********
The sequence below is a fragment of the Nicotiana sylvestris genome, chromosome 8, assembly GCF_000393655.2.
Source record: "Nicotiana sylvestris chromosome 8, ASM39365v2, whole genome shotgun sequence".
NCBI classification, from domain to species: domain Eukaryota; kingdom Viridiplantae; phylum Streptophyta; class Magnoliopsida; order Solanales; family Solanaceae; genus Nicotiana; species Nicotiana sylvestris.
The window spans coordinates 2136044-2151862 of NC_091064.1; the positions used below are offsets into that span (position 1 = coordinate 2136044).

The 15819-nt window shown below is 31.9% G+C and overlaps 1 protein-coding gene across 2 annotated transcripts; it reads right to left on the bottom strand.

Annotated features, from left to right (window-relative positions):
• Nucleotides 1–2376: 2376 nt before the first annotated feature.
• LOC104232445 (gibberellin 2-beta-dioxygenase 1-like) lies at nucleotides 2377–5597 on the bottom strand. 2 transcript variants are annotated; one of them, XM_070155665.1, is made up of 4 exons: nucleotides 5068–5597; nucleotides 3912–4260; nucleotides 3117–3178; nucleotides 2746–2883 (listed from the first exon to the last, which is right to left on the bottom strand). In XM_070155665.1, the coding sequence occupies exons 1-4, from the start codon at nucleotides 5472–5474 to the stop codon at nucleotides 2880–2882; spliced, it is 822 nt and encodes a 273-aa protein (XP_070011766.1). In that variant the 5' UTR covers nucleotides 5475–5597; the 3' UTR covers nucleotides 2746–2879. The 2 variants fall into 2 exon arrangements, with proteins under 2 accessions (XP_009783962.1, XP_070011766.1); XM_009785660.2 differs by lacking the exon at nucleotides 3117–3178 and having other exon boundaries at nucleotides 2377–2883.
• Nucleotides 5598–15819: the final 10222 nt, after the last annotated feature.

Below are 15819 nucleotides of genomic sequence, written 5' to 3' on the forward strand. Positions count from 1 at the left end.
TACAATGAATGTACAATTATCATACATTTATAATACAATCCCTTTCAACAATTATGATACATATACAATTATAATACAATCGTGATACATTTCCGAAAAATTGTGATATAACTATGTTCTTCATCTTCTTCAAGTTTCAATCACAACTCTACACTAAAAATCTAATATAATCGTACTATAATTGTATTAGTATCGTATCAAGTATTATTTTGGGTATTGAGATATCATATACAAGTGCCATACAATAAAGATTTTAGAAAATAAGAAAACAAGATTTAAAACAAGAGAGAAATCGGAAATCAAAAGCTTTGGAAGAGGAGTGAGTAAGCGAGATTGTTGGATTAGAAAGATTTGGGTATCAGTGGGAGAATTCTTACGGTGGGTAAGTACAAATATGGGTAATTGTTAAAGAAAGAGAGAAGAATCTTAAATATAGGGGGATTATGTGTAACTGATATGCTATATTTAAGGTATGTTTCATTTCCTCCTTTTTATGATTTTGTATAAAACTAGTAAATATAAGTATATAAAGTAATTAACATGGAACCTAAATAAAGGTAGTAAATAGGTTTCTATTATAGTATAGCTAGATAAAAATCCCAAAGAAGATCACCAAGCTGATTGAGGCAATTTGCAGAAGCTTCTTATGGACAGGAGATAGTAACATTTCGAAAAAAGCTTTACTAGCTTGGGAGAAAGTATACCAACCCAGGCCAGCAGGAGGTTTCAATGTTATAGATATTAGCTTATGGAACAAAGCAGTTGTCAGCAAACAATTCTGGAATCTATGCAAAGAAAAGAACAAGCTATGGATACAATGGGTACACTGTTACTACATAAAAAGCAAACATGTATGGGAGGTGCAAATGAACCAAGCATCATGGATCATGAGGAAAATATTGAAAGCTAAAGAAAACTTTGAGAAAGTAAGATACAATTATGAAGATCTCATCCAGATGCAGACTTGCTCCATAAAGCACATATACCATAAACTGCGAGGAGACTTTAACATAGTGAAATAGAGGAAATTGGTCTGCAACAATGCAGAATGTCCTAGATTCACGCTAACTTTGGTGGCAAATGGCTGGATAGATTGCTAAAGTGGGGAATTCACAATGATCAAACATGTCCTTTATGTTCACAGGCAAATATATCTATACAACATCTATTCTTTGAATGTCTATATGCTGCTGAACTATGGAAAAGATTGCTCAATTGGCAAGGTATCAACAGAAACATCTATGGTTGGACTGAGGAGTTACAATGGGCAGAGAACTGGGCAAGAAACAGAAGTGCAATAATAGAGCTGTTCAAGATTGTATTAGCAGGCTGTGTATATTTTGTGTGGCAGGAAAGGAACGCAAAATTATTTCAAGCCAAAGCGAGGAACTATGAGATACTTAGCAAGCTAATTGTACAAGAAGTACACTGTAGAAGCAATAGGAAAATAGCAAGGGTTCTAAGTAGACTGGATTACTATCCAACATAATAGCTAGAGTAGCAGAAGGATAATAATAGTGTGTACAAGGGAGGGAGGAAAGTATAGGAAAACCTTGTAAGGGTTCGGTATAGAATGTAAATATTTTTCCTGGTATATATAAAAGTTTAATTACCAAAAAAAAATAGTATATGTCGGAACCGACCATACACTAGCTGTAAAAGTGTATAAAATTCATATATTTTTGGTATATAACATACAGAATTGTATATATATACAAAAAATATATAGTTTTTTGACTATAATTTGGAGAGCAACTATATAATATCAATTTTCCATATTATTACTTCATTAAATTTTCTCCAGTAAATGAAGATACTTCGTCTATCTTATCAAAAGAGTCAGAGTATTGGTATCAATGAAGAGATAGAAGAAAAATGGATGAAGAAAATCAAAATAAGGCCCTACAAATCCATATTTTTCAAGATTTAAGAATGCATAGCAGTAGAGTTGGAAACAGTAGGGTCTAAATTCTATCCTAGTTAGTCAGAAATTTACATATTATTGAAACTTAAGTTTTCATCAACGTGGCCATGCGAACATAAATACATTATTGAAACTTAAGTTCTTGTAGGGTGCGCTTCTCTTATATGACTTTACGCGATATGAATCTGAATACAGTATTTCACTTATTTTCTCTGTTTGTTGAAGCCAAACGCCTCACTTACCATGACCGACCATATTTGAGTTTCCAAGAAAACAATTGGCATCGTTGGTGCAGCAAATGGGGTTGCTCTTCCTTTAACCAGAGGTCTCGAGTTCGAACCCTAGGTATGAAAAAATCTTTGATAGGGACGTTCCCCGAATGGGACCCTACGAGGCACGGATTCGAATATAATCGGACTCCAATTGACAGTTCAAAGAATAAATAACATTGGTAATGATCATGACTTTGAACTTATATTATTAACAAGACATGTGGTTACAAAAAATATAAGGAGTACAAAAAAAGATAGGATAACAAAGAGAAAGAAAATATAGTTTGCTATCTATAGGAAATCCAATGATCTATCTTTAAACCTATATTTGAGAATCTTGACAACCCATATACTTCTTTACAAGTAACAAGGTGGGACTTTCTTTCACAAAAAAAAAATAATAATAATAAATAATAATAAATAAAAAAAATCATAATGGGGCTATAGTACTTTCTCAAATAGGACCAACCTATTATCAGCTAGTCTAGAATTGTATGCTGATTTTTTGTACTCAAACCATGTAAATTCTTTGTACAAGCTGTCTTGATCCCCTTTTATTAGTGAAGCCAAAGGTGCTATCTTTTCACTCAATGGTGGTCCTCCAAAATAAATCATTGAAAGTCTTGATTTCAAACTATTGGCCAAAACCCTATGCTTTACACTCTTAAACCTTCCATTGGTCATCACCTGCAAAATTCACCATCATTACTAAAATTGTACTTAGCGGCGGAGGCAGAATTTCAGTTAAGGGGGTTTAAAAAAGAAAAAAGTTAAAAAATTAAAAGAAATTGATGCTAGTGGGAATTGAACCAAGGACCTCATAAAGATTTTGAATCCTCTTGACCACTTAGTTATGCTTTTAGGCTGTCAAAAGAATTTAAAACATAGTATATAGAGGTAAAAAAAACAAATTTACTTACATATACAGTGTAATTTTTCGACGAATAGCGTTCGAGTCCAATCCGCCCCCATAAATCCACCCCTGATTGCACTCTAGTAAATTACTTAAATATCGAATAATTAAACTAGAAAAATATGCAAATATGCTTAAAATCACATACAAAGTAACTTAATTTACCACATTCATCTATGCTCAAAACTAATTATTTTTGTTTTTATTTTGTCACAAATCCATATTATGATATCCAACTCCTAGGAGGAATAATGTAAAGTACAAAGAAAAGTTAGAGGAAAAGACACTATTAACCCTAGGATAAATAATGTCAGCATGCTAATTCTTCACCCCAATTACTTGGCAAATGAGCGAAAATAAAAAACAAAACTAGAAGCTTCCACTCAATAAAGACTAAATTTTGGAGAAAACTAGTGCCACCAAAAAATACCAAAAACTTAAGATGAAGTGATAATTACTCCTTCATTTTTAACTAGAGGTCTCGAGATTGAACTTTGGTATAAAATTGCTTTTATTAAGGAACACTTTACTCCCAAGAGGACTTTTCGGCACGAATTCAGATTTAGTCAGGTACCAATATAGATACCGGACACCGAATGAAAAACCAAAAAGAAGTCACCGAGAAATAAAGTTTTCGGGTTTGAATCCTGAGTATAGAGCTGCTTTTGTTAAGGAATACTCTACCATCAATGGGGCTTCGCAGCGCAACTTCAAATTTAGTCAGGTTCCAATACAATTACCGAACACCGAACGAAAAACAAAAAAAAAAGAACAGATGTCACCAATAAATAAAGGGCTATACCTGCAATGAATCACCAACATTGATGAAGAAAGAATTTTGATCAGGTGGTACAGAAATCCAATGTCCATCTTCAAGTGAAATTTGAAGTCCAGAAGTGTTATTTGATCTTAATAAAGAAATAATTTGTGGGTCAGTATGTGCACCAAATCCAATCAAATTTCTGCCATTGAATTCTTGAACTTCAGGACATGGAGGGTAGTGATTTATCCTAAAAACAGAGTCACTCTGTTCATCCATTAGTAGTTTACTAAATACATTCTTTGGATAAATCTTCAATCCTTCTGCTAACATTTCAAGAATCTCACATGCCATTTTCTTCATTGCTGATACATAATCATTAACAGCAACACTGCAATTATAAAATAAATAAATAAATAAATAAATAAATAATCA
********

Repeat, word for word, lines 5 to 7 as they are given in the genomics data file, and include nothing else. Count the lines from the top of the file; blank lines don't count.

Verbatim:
The 15819-nt window shown below is 31.9% G+C and overlaps 1 protein-coding gene across 2 annotated transcripts; it reads right to left on the bottom strand.

Annotated features, from left to right (window-relative positions):
• Nucleotides 1–2376: 2376 nt before the first annotated feature.